Challenge of World Cup preparations in Brazil

Issue like corruption, crime and poor infrastructure still present problems in Brazil, and many of these issues are getting attention in the lead-up to the 2014 World Cup:

For all those reasons, we should not overhype the economic effects of World Cup 2014. There will obviously be short-term gains for Brazilians working in construction and other industries, but the tournament will probably not deliver a permanent boost in income or employment levels. Indeed, many of the hugely expensive stadiums that are being built for the World Cup may sit empty and unused after the festivities are over, much like the stadiums that were constructed for the 2008 Summer Olympics in Beijing and the 2010 World Cup in South Africa.

Even if the 2014 tournament does produce the economic windfall that government officials are promising, World Cup preparations have drawn attention to embarrassing Brazilian corruption scandals and also reminded foreign observers that South America’s aspiring superpower suffers from poor infrastructure, excessive regulation, bureaucratic waste and inflexible labor markets.

Given that Brazilian politics is plagued by rampant corruption, it is not surprising that the Brazilian Football Confederation (CBF) is similarly afflicted. CBF president Ricardo Teixeira, who assumed that position way back in 1989, has been accused of massive embezzlement. These charges are receiving much greater scrutiny now that Teixeira and the CBF are playing such a big role in the World Cup planning, and they are currently being investigated by Brazilian federal police. (A decade ago, the general secretary of a Brazilian congressional commission declared that Teixeira ‘is directly responsible for creating an environment which is ripe for an administrative disaster.’)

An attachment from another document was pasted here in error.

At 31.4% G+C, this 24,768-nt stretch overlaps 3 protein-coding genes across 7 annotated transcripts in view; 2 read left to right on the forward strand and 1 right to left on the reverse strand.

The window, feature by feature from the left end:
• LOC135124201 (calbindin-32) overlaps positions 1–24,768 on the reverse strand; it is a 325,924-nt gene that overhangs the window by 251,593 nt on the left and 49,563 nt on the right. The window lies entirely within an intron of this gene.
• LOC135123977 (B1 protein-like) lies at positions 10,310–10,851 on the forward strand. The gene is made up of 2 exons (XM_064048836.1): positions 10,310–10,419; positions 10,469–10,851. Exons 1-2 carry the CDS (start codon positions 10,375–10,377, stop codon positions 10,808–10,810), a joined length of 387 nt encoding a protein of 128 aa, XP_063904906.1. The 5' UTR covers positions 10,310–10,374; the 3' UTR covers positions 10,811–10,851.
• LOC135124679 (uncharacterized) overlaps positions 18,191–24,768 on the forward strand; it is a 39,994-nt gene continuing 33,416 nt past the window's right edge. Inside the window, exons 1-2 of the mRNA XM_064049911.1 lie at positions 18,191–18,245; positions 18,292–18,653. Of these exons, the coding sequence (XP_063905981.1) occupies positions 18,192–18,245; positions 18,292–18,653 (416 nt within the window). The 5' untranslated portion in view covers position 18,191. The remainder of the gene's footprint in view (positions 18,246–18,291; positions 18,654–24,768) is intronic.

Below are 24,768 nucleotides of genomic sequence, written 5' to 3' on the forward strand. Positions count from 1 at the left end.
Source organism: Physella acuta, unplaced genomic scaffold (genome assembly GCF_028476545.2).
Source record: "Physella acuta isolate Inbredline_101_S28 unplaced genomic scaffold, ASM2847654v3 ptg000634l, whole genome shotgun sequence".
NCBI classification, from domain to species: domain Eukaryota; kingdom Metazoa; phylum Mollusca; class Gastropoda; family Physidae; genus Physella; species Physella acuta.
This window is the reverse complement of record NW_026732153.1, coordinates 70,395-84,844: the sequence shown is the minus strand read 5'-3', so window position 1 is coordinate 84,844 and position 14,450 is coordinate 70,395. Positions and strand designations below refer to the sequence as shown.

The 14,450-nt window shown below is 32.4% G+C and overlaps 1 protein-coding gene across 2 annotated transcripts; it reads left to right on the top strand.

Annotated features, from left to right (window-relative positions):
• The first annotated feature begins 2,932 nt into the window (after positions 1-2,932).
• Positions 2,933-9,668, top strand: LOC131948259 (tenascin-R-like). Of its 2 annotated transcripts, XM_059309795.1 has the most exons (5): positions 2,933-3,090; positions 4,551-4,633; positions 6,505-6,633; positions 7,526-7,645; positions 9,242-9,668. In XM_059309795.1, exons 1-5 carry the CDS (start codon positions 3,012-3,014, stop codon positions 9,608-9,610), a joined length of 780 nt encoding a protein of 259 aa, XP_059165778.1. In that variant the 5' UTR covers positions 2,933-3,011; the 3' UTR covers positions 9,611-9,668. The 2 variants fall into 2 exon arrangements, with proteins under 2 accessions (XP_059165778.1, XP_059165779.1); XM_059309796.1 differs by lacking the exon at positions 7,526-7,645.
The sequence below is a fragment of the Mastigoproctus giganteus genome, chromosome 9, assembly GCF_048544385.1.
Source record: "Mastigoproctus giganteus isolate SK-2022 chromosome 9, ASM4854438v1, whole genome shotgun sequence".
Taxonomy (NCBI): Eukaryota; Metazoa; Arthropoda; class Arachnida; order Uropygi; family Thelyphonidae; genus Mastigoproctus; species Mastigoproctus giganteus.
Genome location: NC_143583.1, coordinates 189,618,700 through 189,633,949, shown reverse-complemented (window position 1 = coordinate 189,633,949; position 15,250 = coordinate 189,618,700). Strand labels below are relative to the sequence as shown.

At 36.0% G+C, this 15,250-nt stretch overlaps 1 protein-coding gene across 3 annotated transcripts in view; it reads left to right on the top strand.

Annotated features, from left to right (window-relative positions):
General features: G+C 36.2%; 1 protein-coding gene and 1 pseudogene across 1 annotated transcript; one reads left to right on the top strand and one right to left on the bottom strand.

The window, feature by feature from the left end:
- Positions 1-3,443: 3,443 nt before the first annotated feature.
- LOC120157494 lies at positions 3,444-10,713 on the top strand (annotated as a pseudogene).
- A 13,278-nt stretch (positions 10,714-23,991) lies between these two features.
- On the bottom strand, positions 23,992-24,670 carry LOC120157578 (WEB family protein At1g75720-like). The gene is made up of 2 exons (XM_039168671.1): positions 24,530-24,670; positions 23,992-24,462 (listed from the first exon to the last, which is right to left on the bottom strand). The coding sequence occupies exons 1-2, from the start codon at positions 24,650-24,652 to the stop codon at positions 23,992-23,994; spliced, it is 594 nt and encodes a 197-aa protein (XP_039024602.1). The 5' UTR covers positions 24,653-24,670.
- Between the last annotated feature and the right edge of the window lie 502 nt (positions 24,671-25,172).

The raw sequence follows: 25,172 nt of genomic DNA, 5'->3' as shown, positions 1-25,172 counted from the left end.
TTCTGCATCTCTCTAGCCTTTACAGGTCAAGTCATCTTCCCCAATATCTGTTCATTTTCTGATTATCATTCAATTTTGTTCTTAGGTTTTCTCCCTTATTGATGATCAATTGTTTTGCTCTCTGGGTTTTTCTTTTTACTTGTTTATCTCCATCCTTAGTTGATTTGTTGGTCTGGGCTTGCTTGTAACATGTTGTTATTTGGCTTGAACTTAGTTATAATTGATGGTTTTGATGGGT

Meanwhile, the Brazilian Supreme Federal Court is probing claims that Orlando Silva, a former senior government official, embezzled up to $23 million. On Oct. 26, Silva resigned from his job as Brazilian sports minister, becoming the fifth minister in President Dilma Rousseff’s government to leave office amid corruption allegations. (The Rousseff administration has been in power for less than a year.)

Brazil is on the verge of becoming a world power, but the Brazilians need to step up in this case.